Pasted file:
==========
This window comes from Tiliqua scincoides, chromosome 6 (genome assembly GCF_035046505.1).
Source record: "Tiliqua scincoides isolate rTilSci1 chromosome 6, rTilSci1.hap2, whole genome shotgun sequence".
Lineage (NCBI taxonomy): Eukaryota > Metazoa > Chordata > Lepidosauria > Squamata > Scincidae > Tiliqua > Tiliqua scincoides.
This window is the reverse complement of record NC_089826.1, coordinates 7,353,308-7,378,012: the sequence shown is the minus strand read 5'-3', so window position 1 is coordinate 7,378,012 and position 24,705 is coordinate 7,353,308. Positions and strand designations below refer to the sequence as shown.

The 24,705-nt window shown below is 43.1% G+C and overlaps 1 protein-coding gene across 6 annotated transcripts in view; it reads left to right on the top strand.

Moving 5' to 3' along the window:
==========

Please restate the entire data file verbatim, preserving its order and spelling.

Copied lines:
This window comes from Tiliqua scincoides, chromosome 6 (genome assembly GCF_035046505.1).
Source record: "Tiliqua scincoides isolate rTilSci1 chromosome 6, rTilSci1.hap2, whole genome shotgun sequence".
Lineage (NCBI taxonomy): Eukaryota > Metazoa > Chordata > Lepidosauria > Squamata > Scincidae > Tiliqua > Tiliqua scincoides.
This window is the reverse complement of record NC_089826.1, coordinates 7,353,308-7,378,012: the sequence shown is the minus strand read 5'-3', so window position 1 is coordinate 7,378,012 and position 24,705 is coordinate 7,353,308. Positions and strand designations below refer to the sequence as shown.

The 24,705-nt window shown below is 43.1% G+C and overlaps 1 protein-coding gene across 6 annotated transcripts in view; it reads left to right on the top strand.

Moving 5' to 3' along the window: